Feb. 23, 1945: The Raising of OUR Flag on Iwo Jima is a historic photo that was taken in 1945, by Joe Rosenthal. 5 U.S. Marines & a U.S. Navy corpsman raised OUR flag of the U.S. atop Mount Suribachi during the Battle of Iwo Jima during World War II. Of the 6 men depicted in the photo, 3 (Franklin Sousley, Harlon Block, & Michael Strank) were killed during the battle; the 3 survivors (John Bradley, Rene Gagnon, & Ira Hayes) became National Heroes upon their identification in the photo....

Feb. 23, 1945: The Raising of OUR Flag on Iwo Jima is a historic photo that was taken in 1945, by Joe Rosenthal. 5 U.S. Marines & a U.S. Navy corpsman raised OUR flag of the U.S. atop Mount Suribachi during the Battle of Iwo Jima during World War II. Of the 6 men depicted in the photo, 3 (Franklin Sousley, Harlon Block, & Michael Strank) were killed during the battle; the 3 survivors (John Bradley, Rene Gagnon, & Ira Hayes) became National Heroes upon their identification in the photo....

Flag Raising on Iwo Jima, 1945 by Marine Corps Archives & Special Collections, via Flickr. Lou Lowery's image of Marines replacing the first American flag atop Mount Suribachi with a second flag, made famous by Joe Rosenthal's iconic photograph.    From the collection of Lou Lowery (COLL/2575), Marine Corps Archives & Special Collections.

Flag Raising on Iwo Jima, 1945 by Marine Corps Archives & Special Collections, via Flickr. Lou Lowery's image of Marines replacing the first American flag atop Mount Suribachi with a second flag, made famous by Joe Rosenthal's iconic photograph. From the collection of Lou Lowery (COLL/2575), Marine Corps Archives & Special Collections.

Five Marines and a Navy hospital corpsman raise the flag on Mount Suribachi, Iwo Jima, using a piece of Japanese pipe as a mast, February 23, 1945. The flag raising photo and subsequent statue came to symbolize being a Marine.

Five Marines and a Navy hospital corpsman raise the flag on Mount Suribachi, Iwo Jima, using a piece of Japanese pipe as a mast, February 23, 1945. The flag raising photo and subsequent statue came to symbolize being a Marine.

The men who raised the second flag over Iwo Jima.Raising the Flag on Iwo Jima. Taken on February 23, 1945, by Joe Rosenthal. It depicts five United States Marines and a U.S. Navy corpsman raising the flag of the United States atop Mount Suribachi during the Battle of Iwo Jima in World War II.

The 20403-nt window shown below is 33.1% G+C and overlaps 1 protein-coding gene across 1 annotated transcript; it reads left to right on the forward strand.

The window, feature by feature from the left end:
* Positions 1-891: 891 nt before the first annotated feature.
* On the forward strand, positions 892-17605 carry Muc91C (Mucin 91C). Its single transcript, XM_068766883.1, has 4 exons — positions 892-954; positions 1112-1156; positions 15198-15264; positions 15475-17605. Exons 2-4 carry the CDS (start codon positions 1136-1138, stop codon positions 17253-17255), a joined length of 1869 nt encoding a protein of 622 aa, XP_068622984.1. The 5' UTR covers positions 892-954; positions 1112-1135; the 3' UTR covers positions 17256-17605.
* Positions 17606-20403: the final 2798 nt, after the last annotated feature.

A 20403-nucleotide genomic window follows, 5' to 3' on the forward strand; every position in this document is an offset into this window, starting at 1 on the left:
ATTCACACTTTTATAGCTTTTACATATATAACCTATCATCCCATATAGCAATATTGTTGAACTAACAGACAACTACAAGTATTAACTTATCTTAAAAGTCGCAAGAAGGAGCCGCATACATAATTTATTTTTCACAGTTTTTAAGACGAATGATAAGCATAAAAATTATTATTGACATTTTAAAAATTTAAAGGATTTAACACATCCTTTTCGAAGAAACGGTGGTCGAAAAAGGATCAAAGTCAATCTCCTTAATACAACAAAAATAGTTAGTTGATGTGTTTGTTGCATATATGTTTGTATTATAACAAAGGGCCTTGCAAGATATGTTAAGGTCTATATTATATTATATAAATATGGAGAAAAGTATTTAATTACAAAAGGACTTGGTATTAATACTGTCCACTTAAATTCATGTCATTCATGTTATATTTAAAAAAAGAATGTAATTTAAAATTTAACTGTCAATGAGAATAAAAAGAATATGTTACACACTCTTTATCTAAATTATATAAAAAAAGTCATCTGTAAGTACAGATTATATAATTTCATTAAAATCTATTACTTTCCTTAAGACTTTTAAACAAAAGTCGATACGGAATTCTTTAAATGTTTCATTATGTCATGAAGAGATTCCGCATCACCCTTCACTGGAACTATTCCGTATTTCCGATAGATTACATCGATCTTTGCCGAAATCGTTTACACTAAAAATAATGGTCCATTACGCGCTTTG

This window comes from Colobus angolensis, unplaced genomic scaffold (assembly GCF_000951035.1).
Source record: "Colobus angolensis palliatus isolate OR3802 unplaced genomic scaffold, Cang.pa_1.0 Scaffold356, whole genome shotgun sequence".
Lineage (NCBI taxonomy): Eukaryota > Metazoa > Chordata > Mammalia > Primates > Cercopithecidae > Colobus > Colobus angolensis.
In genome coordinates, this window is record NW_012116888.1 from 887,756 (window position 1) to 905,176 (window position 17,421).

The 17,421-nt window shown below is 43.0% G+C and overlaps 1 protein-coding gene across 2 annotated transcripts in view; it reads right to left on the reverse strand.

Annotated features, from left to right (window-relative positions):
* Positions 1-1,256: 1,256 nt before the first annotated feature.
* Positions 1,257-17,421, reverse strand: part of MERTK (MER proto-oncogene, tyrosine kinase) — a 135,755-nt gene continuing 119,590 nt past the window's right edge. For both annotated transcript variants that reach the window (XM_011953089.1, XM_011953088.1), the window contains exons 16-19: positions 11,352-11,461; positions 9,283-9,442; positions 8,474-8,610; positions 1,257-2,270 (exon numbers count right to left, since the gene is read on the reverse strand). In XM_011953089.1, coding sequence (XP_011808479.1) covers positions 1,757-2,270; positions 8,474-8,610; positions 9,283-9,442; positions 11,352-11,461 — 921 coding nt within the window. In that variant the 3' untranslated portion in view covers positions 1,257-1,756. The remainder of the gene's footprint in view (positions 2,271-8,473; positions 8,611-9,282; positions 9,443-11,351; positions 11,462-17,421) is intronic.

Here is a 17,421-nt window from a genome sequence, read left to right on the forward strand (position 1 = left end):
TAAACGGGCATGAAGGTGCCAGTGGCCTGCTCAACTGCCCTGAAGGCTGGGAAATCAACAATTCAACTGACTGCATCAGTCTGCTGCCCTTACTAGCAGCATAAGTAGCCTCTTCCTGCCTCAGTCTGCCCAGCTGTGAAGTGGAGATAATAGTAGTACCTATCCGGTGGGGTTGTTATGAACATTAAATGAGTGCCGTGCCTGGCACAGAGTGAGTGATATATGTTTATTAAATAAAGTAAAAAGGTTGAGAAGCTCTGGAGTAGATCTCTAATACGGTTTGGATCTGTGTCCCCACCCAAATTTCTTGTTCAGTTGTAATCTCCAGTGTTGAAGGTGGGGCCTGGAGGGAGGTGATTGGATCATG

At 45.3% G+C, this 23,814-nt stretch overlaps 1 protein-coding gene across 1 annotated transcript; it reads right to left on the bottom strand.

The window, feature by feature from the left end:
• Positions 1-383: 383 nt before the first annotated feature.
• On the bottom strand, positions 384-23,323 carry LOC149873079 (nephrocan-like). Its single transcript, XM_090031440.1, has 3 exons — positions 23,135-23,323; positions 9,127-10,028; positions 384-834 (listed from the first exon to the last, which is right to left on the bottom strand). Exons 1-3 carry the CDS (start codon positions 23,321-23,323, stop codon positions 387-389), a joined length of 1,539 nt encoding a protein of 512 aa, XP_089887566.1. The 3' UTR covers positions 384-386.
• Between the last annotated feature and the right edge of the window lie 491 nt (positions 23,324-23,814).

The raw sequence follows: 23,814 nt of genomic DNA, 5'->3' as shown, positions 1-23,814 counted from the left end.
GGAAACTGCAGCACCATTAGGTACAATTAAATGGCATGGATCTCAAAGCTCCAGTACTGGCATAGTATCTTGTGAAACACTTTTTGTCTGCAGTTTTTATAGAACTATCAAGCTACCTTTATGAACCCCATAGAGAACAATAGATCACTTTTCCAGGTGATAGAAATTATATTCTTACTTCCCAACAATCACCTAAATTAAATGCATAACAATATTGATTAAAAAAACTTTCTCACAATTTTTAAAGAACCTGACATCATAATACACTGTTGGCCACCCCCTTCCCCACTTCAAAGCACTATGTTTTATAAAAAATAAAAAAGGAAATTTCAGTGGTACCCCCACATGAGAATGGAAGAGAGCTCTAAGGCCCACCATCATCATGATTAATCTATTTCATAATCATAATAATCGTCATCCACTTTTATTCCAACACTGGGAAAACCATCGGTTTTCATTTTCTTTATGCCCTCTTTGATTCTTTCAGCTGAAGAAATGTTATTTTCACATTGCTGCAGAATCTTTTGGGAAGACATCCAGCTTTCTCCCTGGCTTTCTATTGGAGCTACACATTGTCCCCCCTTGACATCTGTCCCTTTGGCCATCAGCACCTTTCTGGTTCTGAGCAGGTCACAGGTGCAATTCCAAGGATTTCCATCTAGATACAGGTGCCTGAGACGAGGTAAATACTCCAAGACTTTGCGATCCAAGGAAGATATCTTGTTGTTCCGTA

The men who raised the second flag over Iwo Jima.Raising the Flag on Iwo Jima. Taken on February 23, 1945, by Joe Rosenthal. It depicts five United States Marines and a U.S. Navy corpsman raising the flag of the United States atop Mount Suribachi during the Battle of Iwo Jima in World War II.

Raising the Flag on Iwo Jima is an historic photograph taken on February 23, 1945, by Joe Rosenthal. It depicts five U. S. Marines and a U.S. Navy corpsman raising the flag of the U. S. atop Mount Suribachi during the Battle of Iwo Jima in WW II.It became the only photograph to win the Pulitzer Prize for Photography in the same year as its publication, and came to be regarded in the U. S. as one of the most significant and recognizable images of the war.

Raising the Flag on Iwo Jima is an historic photograph taken on February 23, 1945, by Joe Rosenthal. It depicts five U. S. Marines and a U.S. Navy corpsman raising the flag of the U. S. atop Mount Suribachi during the Battle of Iwo Jima in WW II.It became the only photograph to win the Pulitzer Prize for Photography in the same year as its publication, and came to be regarded in the U. S. as one of the most significant and recognizable images of the war.

U.S. Marines of the 5th Division inch their way up a sand dune on Red Beach No. 1 toward Mount Suribachi, as the smoke of the battle drifts over them during the initial invasion on Iwo Jima, on February, 19, 1945.

U.S. Marines of the 5th Division inch their way up a sand dune on Red Beach No. 1 toward Mount Suribachi, as the smoke of the battle drifts over them during the initial invasion on Iwo Jima, on February, 19, 1945.

This image shows the devastated wreckage of the beach during The Battle Of Iwo Jima during World War Two. Mount Suribachi can be seen in the background.

Iwo Jima Beach

This image shows the devastated wreckage of the beach during The Battle Of Iwo Jima during World War Two. Mount Suribachi can be seen in the background.

George Briede, a scout-sniper attached to Company A, 1st Battalion, 9th Regiment, 4th Marine Division, was fighting his way up Mount Suribachi during the Battle of Iwo Jima in the Pacific in World …

George Briede, a scout-sniper attached to Company A, 1st Battalion, 9th Regiment, 4th Marine Division, was fighting his way up Mount Suribachi during the Battle of Iwo Jima in the Pacific in World …

Mount Suribachi, Iwo Jima....I really want to go on a historical battlefield tour of this island

Mount Suribachi, Iwo Jima....I really want to go on a historical battlefield tour of this island

Feb. 23, 1945: The Raising of OUR Flag on Iwo Jima is a historic photo that was taken in 1945, by Joe Rosenthal. 5 U.S. Marines & a U.S. Navy corpsman raised OUR flag of the U.S. atop Mount Suribachi during the Battle of Iwo Jima during World War II. Of the 6 men depicted in the photo, 3 (Franklin Sousley, Harlon Block, & Michael Strank) were killed during the battle; the 3 survivors (John Bradley, Rene Gagnon, & Ira Hayes) became National Heroes upon their identification in the photo....

Feb. 23, 1945: The Raising of OUR Flag on Iwo Jima is a historic photo that was taken in 1945, by Joe Rosenthal. 5 U.S. Marines & a U.S. Navy corpsman raised OUR flag of the U.S. atop Mount Suribachi during the Battle of Iwo Jima during World War II. Of the 6 men depicted in the photo, 3 (Franklin Sousley, Harlon Block, & Michael Strank) were killed during the battle; the 3 survivors (John Bradley, Rene Gagnon, & Ira Hayes) became National Heroes upon their identification in the photo....

Pinterest
Search